good thing that we be allowed to put forward this rubbish so that it can
be exposed, then he would be in favour of us continuing to put our view
forward, but in fact he voted for our expulsion. And this to my mind exposes
his hypocrisy. We are anxious to put forward our point of view, we don't
pretend that we're infallible, we may be wrong, if so we regret it and
we will criticise ourselves. But in order that we should be shown
to be wrong we have to hear the other point of view, and this is what they
are unwilling to do, to participate in any sort of objective discussion
and based on:
". . . personal animosities".
(Ted Talbot & Harry Powell: 'The Stalin Society Dispute'; p. 1).
They accuse our member Bill Bland of:
" . . . an amazingly opportunist statement".
(Ted Talbot & Harry Powell: 'The Stalin Society Dispute'; p. 2).'
when he says:
"The point is not whether these statements (the attacks on the New Communist
Party -- Ed.) are true or false".
(Bill Bland: 'The Situation in the Stalin Society' (January 1994);l p. 3).
Tony Clark, in an undated Open Letter to members of the Stalin Society
declares that this policy seeks:
" . . . to place certain organisations and their leaders above criticism".
(Tony Clark: Open Letter to Members of the Stalin Society; p. 1).
and that the policy:
"is rooted in opportunism".
(Tony Clark: Open Letter to Members of the Stalin Society; p. 2).
In fact, nothing could be further from the truth than that we wish to place any organisation or individual 'above criticism'.
We merely maintain that it is wrong and disruptive to permit attacks on members, or potential members, at meetings of the Stalin Society on questions unrelated to the aims of the Society.
It needs no advanced level of Marxism-Leninism to understand that the same statement may be tactically correct in one set of circumstances, but wrong and counter-productive in another set of circumstances.
For example, no one was a more consistent opponent of the treachery of social-democracy than Lenin. At the beginning of 1922, the Communist International, led by Lenin, was striving to organise a conference of the three Internationals:
". . . for the sake of achieving possible practical unity of direct action on the part of the masses". (Vladimir I. Lenin: Letter to N. I. Bukharin and G. Y. Zinoviev (February 1922),in: 'Collected Works', Volume 42; Moscow; 1969; p. 394).
The fifth columnist Grigory Zinoviev, who later confessed to treason
against the Soviet state and was executed, wrote a draft resolution on
the proposed conference which called social-democratic leaders of the Second
and Two-and-a-Half Internationals 'accomplices of the world bourgeoisie'.
While this characterisation was undoubtedly true, Lenin objected to it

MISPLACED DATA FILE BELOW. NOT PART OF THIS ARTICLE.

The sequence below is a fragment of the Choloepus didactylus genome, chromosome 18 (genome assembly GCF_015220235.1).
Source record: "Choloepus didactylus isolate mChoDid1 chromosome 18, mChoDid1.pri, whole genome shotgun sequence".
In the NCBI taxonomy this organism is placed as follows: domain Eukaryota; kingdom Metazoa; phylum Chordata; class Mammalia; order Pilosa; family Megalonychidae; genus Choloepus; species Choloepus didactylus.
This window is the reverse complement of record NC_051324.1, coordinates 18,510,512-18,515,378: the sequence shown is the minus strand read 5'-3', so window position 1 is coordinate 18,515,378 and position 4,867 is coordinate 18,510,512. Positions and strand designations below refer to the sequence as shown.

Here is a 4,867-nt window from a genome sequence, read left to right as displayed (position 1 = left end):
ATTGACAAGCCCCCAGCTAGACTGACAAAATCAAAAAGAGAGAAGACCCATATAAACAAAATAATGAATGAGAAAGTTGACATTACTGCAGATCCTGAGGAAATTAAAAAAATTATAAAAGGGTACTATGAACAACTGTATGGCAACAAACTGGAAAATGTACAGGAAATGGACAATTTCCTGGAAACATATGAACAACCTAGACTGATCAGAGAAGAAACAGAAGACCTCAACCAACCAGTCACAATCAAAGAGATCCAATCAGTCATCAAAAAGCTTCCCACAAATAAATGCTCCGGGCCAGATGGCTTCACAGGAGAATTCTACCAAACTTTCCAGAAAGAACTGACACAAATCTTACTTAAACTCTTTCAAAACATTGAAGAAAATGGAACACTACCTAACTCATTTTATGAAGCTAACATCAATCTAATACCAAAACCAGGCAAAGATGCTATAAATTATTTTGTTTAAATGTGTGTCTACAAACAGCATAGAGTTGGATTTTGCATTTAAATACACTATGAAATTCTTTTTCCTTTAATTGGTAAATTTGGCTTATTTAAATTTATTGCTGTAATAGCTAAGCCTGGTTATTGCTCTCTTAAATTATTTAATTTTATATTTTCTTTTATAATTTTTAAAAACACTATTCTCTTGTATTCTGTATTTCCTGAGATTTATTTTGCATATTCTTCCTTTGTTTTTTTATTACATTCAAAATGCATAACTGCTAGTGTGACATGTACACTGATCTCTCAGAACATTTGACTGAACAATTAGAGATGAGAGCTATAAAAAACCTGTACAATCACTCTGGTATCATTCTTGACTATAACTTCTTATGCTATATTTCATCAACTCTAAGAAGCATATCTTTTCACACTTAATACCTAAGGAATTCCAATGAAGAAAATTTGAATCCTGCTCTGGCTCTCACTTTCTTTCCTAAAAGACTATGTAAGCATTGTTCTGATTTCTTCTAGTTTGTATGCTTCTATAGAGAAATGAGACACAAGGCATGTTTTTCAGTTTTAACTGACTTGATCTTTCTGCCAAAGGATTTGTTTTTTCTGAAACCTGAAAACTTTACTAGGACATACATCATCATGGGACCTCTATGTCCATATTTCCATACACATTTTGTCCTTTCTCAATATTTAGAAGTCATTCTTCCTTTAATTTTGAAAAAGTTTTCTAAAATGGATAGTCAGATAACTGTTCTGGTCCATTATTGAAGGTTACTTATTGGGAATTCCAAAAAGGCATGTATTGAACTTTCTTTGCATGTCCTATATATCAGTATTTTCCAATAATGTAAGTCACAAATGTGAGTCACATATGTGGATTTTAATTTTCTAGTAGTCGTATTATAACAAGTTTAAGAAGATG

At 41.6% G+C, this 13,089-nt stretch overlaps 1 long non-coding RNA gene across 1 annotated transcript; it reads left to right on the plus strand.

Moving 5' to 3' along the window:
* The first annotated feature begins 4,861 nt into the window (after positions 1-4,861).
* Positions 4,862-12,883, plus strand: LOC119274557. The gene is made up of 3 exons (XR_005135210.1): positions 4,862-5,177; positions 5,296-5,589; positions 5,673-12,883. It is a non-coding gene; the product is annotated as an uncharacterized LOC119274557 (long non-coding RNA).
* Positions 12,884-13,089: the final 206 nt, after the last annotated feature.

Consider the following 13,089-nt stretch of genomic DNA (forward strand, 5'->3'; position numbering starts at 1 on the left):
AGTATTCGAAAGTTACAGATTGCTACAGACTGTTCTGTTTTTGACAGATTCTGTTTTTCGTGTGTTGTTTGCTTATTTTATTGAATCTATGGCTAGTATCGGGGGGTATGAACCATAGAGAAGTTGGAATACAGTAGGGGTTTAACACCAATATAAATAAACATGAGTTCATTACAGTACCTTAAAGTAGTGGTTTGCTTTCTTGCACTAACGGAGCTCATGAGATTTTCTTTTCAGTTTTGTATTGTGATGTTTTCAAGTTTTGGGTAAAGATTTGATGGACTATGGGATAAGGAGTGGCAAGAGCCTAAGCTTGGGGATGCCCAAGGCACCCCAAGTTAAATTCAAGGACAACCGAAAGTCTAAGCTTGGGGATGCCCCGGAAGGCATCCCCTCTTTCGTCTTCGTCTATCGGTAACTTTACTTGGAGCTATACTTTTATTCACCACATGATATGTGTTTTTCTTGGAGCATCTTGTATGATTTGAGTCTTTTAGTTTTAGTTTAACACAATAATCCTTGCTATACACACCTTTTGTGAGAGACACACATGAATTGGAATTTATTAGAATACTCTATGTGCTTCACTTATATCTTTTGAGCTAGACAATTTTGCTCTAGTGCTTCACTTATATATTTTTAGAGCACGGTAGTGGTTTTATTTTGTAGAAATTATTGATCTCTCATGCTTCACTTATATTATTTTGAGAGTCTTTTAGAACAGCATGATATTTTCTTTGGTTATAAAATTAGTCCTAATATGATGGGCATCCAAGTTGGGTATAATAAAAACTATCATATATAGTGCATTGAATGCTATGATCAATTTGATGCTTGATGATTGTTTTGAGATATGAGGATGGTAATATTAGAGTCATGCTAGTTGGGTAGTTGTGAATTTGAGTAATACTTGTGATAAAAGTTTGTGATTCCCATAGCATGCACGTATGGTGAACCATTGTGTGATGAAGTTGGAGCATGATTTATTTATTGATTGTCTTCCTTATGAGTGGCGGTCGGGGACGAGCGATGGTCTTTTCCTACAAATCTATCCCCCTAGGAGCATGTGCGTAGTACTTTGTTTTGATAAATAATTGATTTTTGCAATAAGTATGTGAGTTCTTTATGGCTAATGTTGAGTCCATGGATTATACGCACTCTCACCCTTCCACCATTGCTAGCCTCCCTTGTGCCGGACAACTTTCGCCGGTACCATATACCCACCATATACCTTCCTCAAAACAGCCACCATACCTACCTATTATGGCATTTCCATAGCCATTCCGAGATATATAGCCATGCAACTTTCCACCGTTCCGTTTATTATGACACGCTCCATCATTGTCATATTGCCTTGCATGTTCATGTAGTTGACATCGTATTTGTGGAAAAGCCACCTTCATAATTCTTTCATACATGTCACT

in the resolution concerned on tactical grounds:
"My chief amendment is aimed at deleting the passage which calls the leaders of the Second and Two-and-a-Half Internationals 'accomplices of the world bourgeoisie'. You might as well call a man a jackass. It is absolutely unreasonable to risk wrecking an affair of tremendous practical importance for the sake of giving oneself the extra pleasure of scolding scoundrels". (Vladimir I. Lenin: Letter to Members of the Politbureau of the CC, RCB (b) (23 February 1922), in: 'Collected Works', Volume 42; Moscow; 1969;p. 400-01).
Again, Marxist-Leninists accept that, as a general principle, it is
correct to expose the reactionary role of religion. But an aspiring Marxist-Leninist
who intrudes into a Catholic Church during mass shouting: 'Down with the
Pope!' is not acting in accordance with correct Marxist-Leninist tactics.
In Lenin's words, during a strike:
" . . . atheist propaganda in such circumstances may be both unnecessary and harmful -- not from the philistine fear of scaring away the backward sections. . . . but out of consideration for the real progress of the class struggle, which in the conditions of modern capitalist society will convert Christian workers to Social-Democracy (i.e., Communism -- Ed.) and to atheism a hundred times better than bald atheist propaganda. To preach atheism at such a moment and in such circumstances would only be playing into the hands of the priest and the priests, who desire nothing better than that the division of the workers according to their participation in the strike movement should be replaced by their division according to their belief in God". (Vladimir I. Lenin: 'The Attitude of the Workers' Party to Religion' (May 1909), in: 'Collected Works', Volume 15; Moscow; 1963; p. 40). "
See also: "MORE ON THE FIFTH COLUMN IN THE STALIN SOCIETY" Compass 116 (Communist League)